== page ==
What to Expect from Wisdom Teeth Extraction Surgery

As you pull into the dentist office for your yearly checkup, you can’t help but realize you’re at

the age where your wisdom teeth may have started to come in. You may have already started

experiencing the slight discomforts associated with these pesky third molars as they grow into

the back of your mouth. If you are not a fan of dentists poking around at your teeth, you may be

nervous to schedule that appointment with the recommended surgeon. Don’t fret, the thought of

oral surgeon may seem daunting however, wisdom teeth extraction has become a simple and

effective process that can be tailored to your preference.


If you are amongst the group of people who are removing wisdom teeth for preventative

measures, you may have an option to which anesthetic you may use. The first option, one that

more oral surgeons are starting to lean towards, is the use of local anesthetics. The use of local

anesthetics is the same process your dentist uses for filling a cavity. After you are set up for the

procedure, the surgeon will numb the extraction sites then administer an injection that will block

the nerves from feeling the pain. The patient stays awake during this procedure and will only

experience the pressure of the removal process. The benefit using local anesthesia is the

mental recovery time, you will not be feeling groggy or foggy after the procedure.


The secondary type of procedure that can be done for your extraction is the use of a sedation

anesthetic combined with the local, numbing anesthetic. Your oral surgeon will administer this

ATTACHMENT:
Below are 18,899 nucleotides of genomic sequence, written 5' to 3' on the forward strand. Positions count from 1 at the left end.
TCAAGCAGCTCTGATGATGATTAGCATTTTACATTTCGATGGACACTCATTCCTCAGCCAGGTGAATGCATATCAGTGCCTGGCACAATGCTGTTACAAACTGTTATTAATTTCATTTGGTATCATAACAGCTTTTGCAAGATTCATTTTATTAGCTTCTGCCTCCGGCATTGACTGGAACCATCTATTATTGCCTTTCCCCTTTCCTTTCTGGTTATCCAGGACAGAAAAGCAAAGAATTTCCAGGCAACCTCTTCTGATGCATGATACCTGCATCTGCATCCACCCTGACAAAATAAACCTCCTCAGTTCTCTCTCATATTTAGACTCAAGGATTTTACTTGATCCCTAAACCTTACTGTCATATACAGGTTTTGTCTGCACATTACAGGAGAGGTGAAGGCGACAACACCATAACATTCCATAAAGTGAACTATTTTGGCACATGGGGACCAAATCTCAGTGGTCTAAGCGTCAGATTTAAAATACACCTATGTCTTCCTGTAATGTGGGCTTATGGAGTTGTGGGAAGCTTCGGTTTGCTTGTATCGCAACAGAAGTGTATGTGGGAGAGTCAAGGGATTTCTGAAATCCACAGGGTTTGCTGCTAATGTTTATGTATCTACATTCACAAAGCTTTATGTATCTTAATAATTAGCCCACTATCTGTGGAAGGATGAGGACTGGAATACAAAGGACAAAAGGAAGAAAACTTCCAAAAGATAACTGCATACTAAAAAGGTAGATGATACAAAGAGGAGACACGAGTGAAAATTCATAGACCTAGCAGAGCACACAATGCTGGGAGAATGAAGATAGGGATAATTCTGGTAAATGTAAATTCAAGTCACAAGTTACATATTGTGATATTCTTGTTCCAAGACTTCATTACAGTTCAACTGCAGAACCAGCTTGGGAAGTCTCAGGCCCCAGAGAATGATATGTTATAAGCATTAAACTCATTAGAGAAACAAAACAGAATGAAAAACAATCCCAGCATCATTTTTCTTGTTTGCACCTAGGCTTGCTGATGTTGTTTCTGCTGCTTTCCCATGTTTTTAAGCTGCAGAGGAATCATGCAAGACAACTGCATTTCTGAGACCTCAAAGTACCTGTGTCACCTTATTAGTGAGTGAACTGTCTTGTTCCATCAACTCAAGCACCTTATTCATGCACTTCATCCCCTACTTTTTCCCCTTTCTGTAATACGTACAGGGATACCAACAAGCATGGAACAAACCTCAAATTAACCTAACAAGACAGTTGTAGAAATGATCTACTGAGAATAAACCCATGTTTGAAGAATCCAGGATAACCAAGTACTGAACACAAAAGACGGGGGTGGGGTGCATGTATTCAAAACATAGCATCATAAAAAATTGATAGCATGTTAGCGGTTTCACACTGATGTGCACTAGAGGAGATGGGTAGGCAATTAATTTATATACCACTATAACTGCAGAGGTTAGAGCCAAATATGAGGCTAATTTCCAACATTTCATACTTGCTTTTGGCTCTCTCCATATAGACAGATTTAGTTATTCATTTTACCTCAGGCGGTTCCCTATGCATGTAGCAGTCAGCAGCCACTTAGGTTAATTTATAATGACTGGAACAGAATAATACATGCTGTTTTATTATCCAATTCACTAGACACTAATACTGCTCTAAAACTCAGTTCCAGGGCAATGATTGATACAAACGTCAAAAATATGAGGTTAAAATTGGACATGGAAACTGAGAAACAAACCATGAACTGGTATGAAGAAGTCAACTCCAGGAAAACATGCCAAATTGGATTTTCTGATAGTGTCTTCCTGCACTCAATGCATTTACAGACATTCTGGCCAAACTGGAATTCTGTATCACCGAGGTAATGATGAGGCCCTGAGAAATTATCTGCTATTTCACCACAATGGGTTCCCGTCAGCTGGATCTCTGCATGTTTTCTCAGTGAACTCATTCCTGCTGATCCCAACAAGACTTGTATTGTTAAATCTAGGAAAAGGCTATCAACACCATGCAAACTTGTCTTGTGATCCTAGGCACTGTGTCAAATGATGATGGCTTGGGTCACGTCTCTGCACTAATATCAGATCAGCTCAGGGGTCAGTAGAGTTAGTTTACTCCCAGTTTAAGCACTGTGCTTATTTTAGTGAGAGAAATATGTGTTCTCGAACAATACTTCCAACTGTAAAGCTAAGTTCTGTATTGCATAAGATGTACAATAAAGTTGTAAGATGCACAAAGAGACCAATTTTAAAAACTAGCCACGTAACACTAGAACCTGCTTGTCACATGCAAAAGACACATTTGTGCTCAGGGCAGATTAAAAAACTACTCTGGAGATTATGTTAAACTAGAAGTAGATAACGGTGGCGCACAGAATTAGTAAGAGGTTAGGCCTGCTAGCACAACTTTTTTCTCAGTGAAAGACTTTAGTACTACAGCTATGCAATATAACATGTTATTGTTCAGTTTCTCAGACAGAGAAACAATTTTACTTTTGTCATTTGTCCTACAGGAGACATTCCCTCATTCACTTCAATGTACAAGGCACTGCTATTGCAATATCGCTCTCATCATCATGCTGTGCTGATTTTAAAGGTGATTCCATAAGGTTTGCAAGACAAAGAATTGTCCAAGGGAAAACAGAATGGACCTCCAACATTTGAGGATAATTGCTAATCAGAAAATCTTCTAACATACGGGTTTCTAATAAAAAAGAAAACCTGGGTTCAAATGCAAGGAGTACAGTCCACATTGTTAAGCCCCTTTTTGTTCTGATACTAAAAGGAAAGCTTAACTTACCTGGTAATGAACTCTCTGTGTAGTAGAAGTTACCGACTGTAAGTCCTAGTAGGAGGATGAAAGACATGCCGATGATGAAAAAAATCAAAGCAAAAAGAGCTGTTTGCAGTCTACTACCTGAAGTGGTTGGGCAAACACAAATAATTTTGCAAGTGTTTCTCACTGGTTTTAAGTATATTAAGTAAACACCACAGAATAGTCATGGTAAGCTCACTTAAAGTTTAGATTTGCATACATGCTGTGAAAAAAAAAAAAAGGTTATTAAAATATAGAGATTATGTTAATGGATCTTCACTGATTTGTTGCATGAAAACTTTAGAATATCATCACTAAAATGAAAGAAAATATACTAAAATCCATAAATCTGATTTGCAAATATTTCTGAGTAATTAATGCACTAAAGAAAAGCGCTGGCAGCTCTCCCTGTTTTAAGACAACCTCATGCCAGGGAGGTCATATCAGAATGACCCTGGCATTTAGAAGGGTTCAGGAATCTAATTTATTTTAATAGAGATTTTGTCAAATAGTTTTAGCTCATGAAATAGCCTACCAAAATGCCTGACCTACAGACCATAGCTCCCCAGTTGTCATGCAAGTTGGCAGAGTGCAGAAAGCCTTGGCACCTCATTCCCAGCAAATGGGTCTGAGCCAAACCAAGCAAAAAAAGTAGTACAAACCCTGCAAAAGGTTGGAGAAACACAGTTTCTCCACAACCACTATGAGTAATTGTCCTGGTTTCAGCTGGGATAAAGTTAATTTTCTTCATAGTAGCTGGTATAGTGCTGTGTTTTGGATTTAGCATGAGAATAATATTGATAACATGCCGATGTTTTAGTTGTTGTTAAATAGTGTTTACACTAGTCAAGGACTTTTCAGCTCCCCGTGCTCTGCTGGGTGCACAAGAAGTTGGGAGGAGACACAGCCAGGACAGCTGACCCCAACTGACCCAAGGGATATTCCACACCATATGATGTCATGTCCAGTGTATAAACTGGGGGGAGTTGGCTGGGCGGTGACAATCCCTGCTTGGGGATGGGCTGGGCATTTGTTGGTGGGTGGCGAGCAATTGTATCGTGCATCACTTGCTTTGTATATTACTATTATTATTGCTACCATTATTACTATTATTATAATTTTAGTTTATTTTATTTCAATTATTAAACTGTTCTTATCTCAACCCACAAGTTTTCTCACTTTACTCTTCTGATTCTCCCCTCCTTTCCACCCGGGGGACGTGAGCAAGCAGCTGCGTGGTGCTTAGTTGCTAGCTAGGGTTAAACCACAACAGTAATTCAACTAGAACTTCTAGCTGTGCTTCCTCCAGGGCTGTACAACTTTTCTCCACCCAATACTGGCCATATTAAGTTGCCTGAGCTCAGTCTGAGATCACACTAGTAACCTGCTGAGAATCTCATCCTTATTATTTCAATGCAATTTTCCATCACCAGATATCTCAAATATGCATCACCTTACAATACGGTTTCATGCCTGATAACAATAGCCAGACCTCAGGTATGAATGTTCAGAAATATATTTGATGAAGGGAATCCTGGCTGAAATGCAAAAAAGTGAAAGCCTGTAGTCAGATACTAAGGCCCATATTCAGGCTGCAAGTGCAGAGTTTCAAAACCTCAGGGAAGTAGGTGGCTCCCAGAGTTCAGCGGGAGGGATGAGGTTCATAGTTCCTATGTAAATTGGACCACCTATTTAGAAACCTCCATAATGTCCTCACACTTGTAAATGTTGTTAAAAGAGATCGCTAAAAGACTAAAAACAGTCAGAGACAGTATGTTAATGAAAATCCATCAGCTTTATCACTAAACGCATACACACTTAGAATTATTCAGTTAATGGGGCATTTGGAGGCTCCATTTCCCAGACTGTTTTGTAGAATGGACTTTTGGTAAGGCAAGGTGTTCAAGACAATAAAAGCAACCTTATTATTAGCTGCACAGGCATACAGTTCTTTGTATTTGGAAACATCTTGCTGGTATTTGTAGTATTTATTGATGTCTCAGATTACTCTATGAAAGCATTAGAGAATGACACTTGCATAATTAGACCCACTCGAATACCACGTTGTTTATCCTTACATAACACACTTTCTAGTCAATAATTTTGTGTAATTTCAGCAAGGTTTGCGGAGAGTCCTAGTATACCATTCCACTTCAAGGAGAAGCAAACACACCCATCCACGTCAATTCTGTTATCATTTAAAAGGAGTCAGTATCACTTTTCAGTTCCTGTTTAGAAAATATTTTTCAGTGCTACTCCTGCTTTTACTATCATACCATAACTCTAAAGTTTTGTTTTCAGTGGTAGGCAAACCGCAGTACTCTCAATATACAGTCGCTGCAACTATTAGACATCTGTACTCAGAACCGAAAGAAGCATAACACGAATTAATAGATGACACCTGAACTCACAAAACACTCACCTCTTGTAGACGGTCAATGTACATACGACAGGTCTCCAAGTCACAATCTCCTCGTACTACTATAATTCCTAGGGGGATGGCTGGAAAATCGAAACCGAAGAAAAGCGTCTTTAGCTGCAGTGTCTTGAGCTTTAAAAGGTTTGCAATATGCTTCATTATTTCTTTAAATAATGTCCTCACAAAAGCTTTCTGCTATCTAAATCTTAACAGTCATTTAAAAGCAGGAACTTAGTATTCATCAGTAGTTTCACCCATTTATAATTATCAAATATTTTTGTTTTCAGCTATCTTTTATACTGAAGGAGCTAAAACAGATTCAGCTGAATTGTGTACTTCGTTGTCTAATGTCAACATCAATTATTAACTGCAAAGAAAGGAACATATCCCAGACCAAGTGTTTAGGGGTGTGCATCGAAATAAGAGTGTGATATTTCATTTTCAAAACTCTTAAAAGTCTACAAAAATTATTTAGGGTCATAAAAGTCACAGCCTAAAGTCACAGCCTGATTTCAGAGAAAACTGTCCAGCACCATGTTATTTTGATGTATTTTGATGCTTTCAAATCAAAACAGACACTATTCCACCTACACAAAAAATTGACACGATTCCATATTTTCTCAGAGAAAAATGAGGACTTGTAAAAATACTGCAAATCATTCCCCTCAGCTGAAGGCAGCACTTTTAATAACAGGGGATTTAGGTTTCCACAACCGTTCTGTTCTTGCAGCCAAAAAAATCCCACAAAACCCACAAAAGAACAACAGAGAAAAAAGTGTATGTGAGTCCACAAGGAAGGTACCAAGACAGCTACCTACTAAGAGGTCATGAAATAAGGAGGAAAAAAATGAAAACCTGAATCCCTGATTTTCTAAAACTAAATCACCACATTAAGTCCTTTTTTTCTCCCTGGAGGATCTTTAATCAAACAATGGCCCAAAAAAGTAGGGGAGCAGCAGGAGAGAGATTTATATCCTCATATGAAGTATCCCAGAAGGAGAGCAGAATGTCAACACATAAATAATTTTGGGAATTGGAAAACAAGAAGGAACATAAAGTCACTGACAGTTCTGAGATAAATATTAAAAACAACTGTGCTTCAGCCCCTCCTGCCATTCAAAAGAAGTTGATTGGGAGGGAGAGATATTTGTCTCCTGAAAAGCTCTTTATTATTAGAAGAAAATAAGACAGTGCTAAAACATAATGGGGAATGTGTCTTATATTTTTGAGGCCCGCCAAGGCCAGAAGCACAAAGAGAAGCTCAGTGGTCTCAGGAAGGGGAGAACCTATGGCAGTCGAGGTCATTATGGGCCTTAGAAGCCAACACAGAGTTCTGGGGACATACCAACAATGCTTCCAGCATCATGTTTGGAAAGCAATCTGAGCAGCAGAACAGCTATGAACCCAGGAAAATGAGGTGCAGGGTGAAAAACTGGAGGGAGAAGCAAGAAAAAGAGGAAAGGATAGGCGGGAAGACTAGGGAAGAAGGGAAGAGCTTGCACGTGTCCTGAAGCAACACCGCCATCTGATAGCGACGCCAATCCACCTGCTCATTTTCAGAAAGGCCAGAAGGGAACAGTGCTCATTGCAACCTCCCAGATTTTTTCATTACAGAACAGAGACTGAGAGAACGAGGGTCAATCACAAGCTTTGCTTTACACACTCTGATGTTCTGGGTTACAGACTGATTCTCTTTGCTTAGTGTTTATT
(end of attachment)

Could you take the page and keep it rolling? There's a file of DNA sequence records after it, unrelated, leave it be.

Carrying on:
sedative through an intravenus (IV) in your arm. This process subdues conscious thinking

leaving you with the faint memory of having your wisdom teeth extracted and feeling no pain.

Talk to your oral surgeon if you prefer this type of surgery and discuss your options. This

procedure does eliminate the discomfort but will leave you groggy after the process. You will

wake up in the recovery room and will have to have a friend or family member drive you home.

The last type of anesthesia that can be used for wisdom tooth extraction is similar to what a

surgeon would use for any surgery, general anesthesia. This process may be used for extreme

cases of wisdom teeth impaction. General anesthesia can be administered through IV and/or

inhalation. Under this type of anesthesia, you will be completely “knocked out” feeling no pain

and having no recollection of the procedure. This type of procedure will cost you more because

of the medical attention needed to assist you through the process. Drawbacks would be

consistent with all the possible mishaps that can happen during a surgery. Similar to sedation

anesthetics, you will spend time in the recovery room and need to be checked out by friend or

family member.


While you are under any of these anesthetics you may be wondering (or dreaming) about what

is going on inside your mouth. After you are numbed and ready to go, your oral surgeon begins

by creating an incision at the extraction site exposing the impacted wisdom tooth. Your surgeon

will remove any bone covering the tooth and the root then proceed to extract the entire tooth.

After cleaning out the extraction sites and sewing up the holes, you’ll be cushioned with gauze

pads and there you have it! Now off to recovery you go with copious amounts of pudding and

ice cream in your near future.


More at wisdomtoothpain.org

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